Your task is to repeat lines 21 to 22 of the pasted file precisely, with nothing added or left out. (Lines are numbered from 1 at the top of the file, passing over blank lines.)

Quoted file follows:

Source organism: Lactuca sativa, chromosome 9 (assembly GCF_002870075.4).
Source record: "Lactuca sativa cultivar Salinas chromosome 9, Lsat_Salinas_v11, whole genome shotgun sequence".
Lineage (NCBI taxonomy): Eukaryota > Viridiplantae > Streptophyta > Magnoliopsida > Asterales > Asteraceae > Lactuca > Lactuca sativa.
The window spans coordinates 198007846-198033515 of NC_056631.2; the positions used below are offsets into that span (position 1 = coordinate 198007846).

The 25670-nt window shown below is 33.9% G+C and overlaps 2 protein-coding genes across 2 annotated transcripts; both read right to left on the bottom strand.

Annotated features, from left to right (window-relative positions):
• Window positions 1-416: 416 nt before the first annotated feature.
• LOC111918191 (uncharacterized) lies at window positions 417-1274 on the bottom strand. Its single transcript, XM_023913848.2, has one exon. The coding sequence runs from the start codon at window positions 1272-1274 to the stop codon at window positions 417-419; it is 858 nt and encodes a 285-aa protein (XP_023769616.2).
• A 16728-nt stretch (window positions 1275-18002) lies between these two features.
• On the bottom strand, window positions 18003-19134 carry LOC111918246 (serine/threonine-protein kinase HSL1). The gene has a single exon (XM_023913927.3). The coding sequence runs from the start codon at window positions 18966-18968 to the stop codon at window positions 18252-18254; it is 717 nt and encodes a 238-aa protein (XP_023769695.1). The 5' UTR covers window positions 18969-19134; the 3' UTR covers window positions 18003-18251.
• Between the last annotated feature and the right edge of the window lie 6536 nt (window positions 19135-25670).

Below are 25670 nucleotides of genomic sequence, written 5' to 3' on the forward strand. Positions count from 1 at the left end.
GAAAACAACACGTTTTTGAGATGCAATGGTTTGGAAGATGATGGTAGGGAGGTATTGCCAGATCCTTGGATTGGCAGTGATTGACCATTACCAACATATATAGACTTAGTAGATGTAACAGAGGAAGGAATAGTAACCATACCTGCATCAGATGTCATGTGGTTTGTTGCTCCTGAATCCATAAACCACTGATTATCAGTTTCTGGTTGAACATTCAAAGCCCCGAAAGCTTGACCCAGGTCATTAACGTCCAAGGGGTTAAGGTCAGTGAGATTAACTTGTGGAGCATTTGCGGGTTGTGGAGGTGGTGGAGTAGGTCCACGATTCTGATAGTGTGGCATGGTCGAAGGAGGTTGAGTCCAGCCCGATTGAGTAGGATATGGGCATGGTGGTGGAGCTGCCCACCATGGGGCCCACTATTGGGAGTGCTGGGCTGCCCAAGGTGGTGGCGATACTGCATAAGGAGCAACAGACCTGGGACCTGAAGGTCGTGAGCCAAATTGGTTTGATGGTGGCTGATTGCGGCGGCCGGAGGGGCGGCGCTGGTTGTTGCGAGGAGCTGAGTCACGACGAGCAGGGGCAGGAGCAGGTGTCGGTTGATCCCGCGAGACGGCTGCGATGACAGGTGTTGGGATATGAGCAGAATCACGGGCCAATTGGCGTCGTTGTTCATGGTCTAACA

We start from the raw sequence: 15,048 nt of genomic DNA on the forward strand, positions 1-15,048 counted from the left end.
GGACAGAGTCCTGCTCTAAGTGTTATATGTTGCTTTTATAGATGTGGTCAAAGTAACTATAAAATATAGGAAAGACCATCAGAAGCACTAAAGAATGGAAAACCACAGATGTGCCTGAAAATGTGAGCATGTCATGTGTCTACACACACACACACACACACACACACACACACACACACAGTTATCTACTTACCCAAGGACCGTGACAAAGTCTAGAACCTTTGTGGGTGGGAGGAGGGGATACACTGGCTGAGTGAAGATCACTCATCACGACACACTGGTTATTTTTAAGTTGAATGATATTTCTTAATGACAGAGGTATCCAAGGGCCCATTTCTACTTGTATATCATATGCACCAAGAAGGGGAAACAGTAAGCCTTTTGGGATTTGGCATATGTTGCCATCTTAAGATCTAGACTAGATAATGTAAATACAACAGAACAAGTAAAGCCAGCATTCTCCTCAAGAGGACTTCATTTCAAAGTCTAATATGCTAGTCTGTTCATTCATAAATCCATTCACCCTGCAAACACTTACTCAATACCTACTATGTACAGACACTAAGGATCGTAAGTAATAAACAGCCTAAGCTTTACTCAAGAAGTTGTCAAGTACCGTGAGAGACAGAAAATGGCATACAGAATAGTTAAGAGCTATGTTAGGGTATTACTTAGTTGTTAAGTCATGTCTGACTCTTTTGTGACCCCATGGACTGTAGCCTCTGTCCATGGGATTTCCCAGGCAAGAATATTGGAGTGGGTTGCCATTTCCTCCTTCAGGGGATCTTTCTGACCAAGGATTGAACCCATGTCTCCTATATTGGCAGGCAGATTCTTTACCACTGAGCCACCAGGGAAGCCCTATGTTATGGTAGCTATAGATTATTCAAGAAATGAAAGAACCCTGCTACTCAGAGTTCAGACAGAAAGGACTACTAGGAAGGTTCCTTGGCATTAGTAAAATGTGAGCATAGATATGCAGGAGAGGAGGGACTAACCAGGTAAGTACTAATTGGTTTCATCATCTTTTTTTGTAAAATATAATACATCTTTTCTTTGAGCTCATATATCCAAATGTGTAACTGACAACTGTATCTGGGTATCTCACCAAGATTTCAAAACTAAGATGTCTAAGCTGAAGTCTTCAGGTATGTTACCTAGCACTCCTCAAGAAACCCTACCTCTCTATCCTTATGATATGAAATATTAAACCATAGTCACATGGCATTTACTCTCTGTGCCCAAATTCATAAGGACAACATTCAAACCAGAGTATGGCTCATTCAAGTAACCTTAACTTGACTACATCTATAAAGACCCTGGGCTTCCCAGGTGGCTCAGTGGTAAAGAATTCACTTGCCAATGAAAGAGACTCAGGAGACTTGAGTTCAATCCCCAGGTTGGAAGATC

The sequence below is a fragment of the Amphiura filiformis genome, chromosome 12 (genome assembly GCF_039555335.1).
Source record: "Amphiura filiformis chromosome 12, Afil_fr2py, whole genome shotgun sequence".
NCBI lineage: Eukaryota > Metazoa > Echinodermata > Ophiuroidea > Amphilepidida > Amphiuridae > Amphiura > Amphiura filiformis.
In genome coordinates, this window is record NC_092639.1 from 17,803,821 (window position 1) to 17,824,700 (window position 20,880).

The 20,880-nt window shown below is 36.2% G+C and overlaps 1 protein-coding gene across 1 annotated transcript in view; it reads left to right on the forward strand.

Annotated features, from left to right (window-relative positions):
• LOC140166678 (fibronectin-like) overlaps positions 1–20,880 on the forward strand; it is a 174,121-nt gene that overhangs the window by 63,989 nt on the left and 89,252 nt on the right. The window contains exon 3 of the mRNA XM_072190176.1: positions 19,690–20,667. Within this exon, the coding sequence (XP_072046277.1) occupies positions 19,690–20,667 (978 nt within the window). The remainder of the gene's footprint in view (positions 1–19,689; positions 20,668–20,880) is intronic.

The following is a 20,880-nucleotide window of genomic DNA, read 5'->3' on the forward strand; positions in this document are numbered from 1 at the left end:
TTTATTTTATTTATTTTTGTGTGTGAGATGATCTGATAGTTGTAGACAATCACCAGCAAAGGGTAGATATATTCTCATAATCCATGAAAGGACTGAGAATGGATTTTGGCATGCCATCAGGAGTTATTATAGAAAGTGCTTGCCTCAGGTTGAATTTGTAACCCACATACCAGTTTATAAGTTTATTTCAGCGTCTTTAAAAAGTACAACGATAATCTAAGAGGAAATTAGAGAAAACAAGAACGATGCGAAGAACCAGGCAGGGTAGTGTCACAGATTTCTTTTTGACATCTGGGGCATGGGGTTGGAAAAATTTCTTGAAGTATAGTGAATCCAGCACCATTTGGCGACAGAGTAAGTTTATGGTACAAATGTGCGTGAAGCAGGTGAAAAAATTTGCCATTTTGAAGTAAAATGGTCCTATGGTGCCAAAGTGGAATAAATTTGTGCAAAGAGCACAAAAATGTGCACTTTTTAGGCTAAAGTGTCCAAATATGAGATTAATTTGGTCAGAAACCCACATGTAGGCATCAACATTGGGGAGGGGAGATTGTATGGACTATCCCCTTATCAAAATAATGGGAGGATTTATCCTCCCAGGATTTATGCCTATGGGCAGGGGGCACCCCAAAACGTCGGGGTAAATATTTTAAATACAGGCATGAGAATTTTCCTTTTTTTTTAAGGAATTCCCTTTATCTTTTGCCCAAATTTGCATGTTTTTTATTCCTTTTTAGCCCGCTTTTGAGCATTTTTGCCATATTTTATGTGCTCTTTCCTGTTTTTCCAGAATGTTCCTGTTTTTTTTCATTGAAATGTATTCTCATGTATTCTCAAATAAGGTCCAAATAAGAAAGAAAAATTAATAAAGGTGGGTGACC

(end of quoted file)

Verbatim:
Annotated features, from left to right (window-relative positions):
• LOC140166678 (fibronectin-like) overlaps positions 1–20,880 on the forward strand; it is a 174,121-nt gene that overhangs the window by 63,989 nt on the left and 89,252 nt on the right. The window contains exon 3 of the mRNA XM_072190176.1: positions 19,690–20,667. Within this exon, the coding sequence (XP_072046277.1) occupies positions 19,690–20,667 (978 nt within the window). The remainder of the gene's footprint in view (positions 1–19,689; positions 20,668–20,880) is intronic.